Easter came round again and we made the long flight down to Nairobi. There had been no rain and there would be no rain while the Rally was being staged.
This would make things very difficult for the crews in the rally and for us. The cars would be speeding across the Murrum blowing up huge plumes of dust which flew into the air to about forty feet and trailing away as a tail two hundred yards long. Read more
In early 1955, Independent Television News was created. They were looking for staff, especially cameramen and sound men, as well as film editors.
They raided the newsreels. Our Editor, Gerald Sanger, who was employed by the Daily Mail, was seconded to Rediffusion, who got the franchise for London programmes from Monday to Friday. Raymond Perrin was appointed as Senior Film Editor at ITN, he was joined by Greville Kent and Alan Haythorne, these latter pair were editors who usually only worked on provincial “specials”, stories that were done from time to time for provincial cities. Read more
In June 1967, when UPITN was formed from the combination of United Press Television News and Independent Television News, The UPIN team from Denham were transferred to Television House in Kingsway.
I supervised the move and made all the calculations necessary to place each item of office furniture in a location within the new premises. Some equipment had to be discarded and replaced with new. It was all very tight, moving from the comparative roomy facilities with Rank Laboratories Denham to the cramped space in Television House. Read more
George Richardson came to Movietone by an act of nepotism. Nepotism is not always a bad thing and George was to prove it.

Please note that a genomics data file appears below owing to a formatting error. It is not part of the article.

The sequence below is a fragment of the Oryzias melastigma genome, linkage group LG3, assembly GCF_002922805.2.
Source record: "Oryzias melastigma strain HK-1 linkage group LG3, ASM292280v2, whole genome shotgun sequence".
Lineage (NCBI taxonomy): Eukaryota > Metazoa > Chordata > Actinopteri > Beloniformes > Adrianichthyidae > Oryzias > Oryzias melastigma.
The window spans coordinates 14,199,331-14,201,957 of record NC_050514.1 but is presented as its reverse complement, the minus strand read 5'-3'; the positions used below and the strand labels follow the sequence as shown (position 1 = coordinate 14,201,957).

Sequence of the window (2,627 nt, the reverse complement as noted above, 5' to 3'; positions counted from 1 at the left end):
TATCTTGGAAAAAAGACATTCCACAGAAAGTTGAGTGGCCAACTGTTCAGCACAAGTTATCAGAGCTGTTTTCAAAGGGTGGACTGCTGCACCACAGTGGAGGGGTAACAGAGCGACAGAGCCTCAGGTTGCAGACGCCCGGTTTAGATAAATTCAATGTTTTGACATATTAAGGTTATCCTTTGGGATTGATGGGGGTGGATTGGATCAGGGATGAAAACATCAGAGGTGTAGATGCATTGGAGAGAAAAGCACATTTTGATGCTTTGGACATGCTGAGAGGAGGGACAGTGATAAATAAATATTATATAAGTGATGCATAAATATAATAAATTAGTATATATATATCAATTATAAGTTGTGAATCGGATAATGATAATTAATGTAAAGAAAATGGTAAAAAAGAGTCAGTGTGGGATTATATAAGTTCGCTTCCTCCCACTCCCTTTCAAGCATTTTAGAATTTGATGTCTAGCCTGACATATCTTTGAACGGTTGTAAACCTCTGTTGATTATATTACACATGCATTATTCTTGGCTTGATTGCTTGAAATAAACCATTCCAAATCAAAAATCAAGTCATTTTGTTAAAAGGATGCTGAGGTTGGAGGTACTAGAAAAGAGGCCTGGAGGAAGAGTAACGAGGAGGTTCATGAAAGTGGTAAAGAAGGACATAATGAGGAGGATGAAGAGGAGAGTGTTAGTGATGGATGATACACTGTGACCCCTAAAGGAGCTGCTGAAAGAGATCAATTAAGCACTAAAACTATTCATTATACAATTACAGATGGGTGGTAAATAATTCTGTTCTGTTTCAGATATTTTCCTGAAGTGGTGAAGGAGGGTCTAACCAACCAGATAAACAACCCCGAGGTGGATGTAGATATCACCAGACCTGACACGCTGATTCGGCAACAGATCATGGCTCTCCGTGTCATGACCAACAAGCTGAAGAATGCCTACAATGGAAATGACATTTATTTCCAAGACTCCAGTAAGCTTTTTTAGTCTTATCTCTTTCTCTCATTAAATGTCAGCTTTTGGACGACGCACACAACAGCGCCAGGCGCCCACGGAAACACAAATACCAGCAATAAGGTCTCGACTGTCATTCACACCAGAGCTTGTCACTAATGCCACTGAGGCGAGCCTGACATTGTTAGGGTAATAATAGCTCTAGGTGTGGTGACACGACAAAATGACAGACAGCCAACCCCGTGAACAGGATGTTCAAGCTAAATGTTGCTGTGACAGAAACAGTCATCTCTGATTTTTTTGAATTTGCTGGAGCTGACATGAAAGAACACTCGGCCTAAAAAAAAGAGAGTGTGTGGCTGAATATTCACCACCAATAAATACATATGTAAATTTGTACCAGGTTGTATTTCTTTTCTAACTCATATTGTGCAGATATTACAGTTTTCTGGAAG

His step mother Miss Mary Holmes, secretary to the Managing Director, Sir Gordon Craig, was also known as Mrs. Mary Richardson. She was George’s step-mother. Read more
Martin Gray started work with Movietonews as a Sound recordist. He joined the company in 1937. He accompanied first Norman Fisher to France where together in May 1940 they covered the retreat of the British Expeditionary Force through Belgium. They made their way to Boulogne where they were forced to abandon their camera car. This was one of two cars Movietone left behind in France. They took their camera and sound equipment, as well as their exposed negative aboard a ship bound for Dover. They were ordered on to the ship. Read more
It is sometimes suggested that television news services, which started in 1955 in the U.K. were developed with fresh ideas by people who had no previous experience in the production of daily news services.
I believe that the newsreels had, and have had since, an enormous influence on the development of daily news. Read more
John Davies was a British Movietone News cameraman from 1955 to 1960. He was born in Deri, South Wales in 1915.
His family later moved to London. His first job, in 1930, was with the G.P.O. as a telegram delivery boy. He later joined Kay Film Laboratories in the negative developing and film drying room. In those days, Kays shared the building at 22, Soho Square with British Movietone News.
Kenneth Warr’s task was to find freelance cameraman able and willing to work for UPMT in their own countries.
When he reached Johannesburg, he met up with Ernie Christie. Christie had been a competent still photographer working on news stories. Read more
Greville Maud Lingard Kent was an assistant editor (Cutter) at British Movietone News. He was conscripted into the Royal Navy early in the war and served on board the Armed Merchant Cruiser the RMS Dunottar Castle which had been converted in 1942. The ship was used on the notorious Murmansk convoy route where very heavy losses were incurred. Read more
Norman Dickson was a close colleague of mine from 1967 until 1976. He was born in 1911 and was some seventeen years older than me, but we got on well.
Norman was a Scotsman from Edinburgh. He had a curious accent which was basically an Edinburgh accent which had been influenced by him spending some time in the Caribbean. He was sometimes mistaken for an American. However, he was able to use a variety of phrases which one might expect to come only from a Scot. Read more